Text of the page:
“Shock” might be the best way to describe the reaction of journalists and political watchers to last Tuesday’s result in the 5th State Senate District primary.
State Sen. David Knezek (D-Dearborn Heights) — a rising star in state politics — was defeated by a candidate who ran no campaign, spent no money, never spoke with the press, had no public platform whatsoever, and seemed to have no interest in actually running for the position. Betty Jean Alexander also has a criminal background and a number of civil cases that have come to light. But those things were not reported widely until after the primary election.
Now, people in that heavily Democratic district — which covers parts of Detroit, Dearborn Heights, Inkster, Garden City, and Redford Township — are left with a choice between Alexander or a Republican named DeShawn Wilkins.
Why was it that no one in a major media market like Detroit looked into Alexander before the election?
It’s not the first or worst case of this in Michigan in recent memory. Flint voters elected Wantwaz Davis to city council a few years ago after the press in that town failed to report ahead of the election that he had spent 19 years in prison after pleading guilty to second-degree murder in 1991.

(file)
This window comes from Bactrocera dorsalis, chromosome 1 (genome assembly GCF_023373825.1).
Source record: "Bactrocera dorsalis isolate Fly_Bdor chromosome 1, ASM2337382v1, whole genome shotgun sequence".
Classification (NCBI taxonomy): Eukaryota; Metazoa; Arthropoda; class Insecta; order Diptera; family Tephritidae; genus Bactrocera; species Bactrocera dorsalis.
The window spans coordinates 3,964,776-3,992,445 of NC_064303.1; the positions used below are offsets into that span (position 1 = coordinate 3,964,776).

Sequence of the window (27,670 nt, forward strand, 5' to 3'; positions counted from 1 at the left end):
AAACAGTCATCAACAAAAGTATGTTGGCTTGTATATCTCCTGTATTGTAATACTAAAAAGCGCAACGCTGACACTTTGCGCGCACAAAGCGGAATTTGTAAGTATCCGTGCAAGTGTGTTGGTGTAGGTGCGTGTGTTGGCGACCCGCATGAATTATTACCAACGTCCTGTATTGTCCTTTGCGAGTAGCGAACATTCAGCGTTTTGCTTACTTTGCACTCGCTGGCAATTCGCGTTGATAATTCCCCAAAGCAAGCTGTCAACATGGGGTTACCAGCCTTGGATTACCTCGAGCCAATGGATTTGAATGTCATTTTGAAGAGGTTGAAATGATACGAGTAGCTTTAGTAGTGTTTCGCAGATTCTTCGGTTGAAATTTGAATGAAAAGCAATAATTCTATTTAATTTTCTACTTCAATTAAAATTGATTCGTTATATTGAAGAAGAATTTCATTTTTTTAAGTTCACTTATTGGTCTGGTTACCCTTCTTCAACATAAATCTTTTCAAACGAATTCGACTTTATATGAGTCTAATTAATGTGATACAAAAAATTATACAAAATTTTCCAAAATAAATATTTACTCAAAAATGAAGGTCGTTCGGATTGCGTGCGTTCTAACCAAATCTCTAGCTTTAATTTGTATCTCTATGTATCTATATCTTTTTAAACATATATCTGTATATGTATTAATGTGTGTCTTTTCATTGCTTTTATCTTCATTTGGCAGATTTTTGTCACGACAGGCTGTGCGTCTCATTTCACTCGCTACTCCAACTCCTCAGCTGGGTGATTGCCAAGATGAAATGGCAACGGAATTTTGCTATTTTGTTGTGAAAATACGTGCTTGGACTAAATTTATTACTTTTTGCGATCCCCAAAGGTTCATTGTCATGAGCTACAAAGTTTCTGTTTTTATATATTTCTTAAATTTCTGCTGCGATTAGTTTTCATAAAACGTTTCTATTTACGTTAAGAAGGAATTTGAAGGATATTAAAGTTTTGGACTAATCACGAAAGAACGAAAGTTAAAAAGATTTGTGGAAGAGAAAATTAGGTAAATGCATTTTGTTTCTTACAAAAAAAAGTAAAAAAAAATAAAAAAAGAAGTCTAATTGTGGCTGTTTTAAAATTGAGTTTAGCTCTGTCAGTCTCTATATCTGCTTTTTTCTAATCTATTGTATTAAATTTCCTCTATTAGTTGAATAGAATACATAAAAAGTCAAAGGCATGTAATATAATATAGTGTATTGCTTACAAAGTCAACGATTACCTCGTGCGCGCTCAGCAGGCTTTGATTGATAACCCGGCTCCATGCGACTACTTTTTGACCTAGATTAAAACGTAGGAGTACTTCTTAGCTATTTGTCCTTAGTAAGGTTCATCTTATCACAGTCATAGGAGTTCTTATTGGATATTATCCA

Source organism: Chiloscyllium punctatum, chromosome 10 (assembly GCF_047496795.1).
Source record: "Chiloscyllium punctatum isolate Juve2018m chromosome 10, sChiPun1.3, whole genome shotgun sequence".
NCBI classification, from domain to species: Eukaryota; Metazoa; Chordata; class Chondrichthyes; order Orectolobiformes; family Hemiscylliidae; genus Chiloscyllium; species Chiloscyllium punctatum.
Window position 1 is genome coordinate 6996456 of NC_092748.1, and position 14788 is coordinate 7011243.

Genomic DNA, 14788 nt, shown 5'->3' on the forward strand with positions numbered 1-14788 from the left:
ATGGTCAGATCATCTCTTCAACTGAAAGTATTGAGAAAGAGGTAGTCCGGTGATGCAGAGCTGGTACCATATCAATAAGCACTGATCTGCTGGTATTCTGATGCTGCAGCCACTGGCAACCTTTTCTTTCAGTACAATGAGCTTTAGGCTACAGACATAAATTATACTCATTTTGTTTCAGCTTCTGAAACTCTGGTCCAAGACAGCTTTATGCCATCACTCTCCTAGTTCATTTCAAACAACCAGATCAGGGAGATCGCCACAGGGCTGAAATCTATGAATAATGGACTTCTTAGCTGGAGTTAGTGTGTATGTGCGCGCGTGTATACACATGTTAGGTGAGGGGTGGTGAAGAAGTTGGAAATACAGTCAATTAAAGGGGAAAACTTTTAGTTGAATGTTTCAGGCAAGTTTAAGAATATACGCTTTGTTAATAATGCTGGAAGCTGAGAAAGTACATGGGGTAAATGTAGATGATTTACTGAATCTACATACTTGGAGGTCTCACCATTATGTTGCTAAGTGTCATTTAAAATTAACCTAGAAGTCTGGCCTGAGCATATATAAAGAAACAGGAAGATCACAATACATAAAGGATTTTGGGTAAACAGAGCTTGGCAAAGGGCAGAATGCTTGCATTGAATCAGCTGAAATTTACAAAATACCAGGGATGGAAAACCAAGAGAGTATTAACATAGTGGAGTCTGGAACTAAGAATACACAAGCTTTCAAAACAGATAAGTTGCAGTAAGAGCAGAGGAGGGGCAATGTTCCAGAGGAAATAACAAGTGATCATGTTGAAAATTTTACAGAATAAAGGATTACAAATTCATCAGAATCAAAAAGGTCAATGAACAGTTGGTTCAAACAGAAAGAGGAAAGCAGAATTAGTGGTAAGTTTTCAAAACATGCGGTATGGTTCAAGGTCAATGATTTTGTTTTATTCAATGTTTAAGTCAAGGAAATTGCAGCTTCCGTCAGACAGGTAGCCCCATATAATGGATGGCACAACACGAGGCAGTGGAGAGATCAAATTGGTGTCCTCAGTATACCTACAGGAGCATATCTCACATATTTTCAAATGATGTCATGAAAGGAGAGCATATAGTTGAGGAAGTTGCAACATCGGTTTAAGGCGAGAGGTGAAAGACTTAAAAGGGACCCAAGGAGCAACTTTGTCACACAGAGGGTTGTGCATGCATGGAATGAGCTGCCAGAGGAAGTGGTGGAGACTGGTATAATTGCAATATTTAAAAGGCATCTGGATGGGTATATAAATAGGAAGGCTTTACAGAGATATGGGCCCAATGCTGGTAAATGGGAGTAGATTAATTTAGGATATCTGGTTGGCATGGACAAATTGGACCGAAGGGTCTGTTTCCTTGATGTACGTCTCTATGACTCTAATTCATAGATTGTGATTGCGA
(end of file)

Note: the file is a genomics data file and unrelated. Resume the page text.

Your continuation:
Is this starting to become a pattern? Can we blame dwindling resources in newsrooms, laziness — or both?
“There’s a lack of vision and there’s a lack of understanding that it’s critical that we help voters figure out who they’re voting for,” says Elrick, who says media outlets have done good work in the past exposing candidates’ pasts when they work collaboratively to do so. But he says that wasn’t the case this time around.
“There’s a lack of appreciation for how important these races are.”
“I think newspapers spend a lot of time — waste a lot of time, quite frankly — endorsing candidates when their time and resources should be spent vetting candidates,” he continues.
Fortman says it’s critical for the press to keep and refer back to the reporting they’ve already done on candidates and issues.
“(It’s) an important conversation to have about archiving newsrooms and about the importance of us being able to search back in our own information,” she says.
Click on the audio player above to hear the full conversation.